Those two words conjure images in most of our minds. We think of our own rings, or perhaps those of our parents or grandparents. We know the stories of our own rings, but did you ever stop to think about the story of the wedding ring? We have…
Egyptian ring of Woven Grass / Reeds
As far back as 900BC the Egyptians exchanged rings woven of reeds or grasses. These materials wore out easily, and might be replaced with those made of leather or bone. (A handmade declaration of love).
In the 2nd Century BC, According to Pliny the Elder, the groom gives the bride first a gold ring to wear during the ceremony and at special events, then an iron ring to wear at home, signifying her binding legal agreement to his ownership of her. (A legally binding agreement is not as romantic as two months salary…)
During the 1st Century BC: Puzzle rings first appear in Asia, where sultans and sheiks use them to tag each of their wives. (Not so much proving their love as staking their claim…)
In 1477 saw one of the first recorded uses of a diamond engagement ring, Archduke Maximilian of Austria proposes to Mary of Burgundy with a ring that is set with thin, flat pieces of diamonds in the shape of an “M.” (Finally a little romance…)
Posey Ring – engraved with flowery sayings
In the 1700s silver “poesy rings” engraved with flowery sayings are in vogue in Europe. Across the Atlantic Ocean, the Puritans give their betrotheds useful thimbles instead of rings, which are derided as frippery. Eventually, however, many thimbles get their tops sliced off and are worn as rings anyway. (Where there’s a will, there’s a way…to make jewelry…)
6 Prong Solitaire – Diamond Wedding Ring
In 1886 Tiffany & Co. introduces the “Tiffany setting,” a six-prong ring designed to maximize a diamond’s brilliance by raising it up from the band. (The iconic solitaire engagement ring was born…)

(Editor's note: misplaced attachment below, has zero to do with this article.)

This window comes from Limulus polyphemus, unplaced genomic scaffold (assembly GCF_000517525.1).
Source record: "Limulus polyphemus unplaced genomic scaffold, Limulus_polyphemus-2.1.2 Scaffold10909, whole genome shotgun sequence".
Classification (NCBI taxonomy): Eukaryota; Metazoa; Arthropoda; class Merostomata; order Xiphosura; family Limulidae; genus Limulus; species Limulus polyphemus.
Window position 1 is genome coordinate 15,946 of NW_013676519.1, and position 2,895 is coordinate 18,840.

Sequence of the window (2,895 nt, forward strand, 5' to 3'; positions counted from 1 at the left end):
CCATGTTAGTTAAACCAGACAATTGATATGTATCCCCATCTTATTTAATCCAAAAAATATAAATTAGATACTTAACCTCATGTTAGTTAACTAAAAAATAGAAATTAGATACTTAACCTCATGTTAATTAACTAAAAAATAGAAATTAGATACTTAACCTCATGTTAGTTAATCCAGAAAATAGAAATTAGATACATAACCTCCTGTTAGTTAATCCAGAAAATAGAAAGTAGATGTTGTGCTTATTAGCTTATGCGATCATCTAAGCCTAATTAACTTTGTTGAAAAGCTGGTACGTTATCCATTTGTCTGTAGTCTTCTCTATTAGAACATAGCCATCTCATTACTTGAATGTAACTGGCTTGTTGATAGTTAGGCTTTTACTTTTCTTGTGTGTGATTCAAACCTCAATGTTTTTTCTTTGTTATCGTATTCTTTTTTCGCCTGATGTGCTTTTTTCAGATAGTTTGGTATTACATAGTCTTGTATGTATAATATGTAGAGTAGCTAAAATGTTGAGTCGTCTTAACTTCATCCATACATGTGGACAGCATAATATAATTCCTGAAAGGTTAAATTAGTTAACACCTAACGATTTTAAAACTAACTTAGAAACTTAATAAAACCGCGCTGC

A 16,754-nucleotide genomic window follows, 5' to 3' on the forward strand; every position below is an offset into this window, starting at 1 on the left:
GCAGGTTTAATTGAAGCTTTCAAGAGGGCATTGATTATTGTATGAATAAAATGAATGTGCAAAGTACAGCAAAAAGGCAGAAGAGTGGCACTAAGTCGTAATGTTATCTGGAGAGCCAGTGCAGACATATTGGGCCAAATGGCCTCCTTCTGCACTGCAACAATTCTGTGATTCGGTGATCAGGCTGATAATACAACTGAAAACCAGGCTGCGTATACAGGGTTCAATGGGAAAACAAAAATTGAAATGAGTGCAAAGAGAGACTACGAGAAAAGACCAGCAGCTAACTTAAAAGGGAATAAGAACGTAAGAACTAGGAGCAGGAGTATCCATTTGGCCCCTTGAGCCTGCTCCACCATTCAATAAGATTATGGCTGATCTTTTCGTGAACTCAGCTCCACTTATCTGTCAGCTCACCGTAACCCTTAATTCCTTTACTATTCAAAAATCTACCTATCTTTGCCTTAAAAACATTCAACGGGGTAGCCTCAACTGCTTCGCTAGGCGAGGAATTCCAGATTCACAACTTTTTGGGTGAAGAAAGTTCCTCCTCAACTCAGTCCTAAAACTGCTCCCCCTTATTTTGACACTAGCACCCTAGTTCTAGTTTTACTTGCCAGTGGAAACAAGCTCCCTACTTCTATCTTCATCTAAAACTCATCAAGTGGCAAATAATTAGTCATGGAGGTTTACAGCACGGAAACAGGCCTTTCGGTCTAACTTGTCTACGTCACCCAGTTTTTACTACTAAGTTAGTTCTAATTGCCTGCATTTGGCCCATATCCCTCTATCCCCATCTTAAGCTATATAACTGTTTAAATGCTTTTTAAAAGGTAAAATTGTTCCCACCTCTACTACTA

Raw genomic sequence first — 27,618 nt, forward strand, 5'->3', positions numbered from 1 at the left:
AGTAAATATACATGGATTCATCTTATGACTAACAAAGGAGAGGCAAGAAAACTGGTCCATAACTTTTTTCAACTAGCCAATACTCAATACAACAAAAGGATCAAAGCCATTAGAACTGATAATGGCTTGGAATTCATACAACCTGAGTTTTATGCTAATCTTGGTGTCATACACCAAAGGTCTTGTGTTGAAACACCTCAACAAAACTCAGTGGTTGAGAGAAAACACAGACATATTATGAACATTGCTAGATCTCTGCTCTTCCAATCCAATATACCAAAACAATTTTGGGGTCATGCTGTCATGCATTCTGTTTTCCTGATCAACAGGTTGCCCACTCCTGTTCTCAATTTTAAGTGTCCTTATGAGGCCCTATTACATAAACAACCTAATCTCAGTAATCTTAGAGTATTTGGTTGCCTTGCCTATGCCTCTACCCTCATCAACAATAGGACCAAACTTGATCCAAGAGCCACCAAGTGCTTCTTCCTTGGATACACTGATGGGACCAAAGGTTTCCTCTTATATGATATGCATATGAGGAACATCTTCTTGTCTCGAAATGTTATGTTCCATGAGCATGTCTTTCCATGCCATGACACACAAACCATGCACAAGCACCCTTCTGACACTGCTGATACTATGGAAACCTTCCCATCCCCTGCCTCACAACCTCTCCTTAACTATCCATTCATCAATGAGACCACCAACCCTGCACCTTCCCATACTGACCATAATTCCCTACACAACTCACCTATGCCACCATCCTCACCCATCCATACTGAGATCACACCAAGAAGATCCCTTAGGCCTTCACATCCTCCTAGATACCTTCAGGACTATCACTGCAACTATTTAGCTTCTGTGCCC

The 1890s saw affordable wedding rings and diamond engagement rings appear in mail-order catalogs, such as Sears & Roebuck. (Just goes to show that people bought rings sight-unseen long before the internet…)
In the 1930’s, DeBeers introduced a marketing campaign with the slogan, “A Diamond Is Forever” in an attempt to stimulate diamond sales during the Great Depression. (Some concepts just make sense…)
Until this time, it wasn’t common for men to wear wedding bands. However, with men going overseas during World War II, the 1940’s brought men’s wedding bands into the mainstream. (Remember fellas, you have a loving wife taking care of the home front…)
Not until the 1980’s was the concept of two month’s salary introduced as a guideline for engagement ring purchase. (Again, thanks DeBeers…)
Here in 2019 we see as many variations on engagement and wedding rings, as we see differences in couples: from the traditional plain, gold band and the solitaire diamond, to custom designed rings with birth stones and engraving with special meanings. Here at Roper’s we don’t push the idea of two month’s salary, instead, we look for a good match for your taste as well as your budget.
We want you to treasure your rings and enjoy your shopping experience.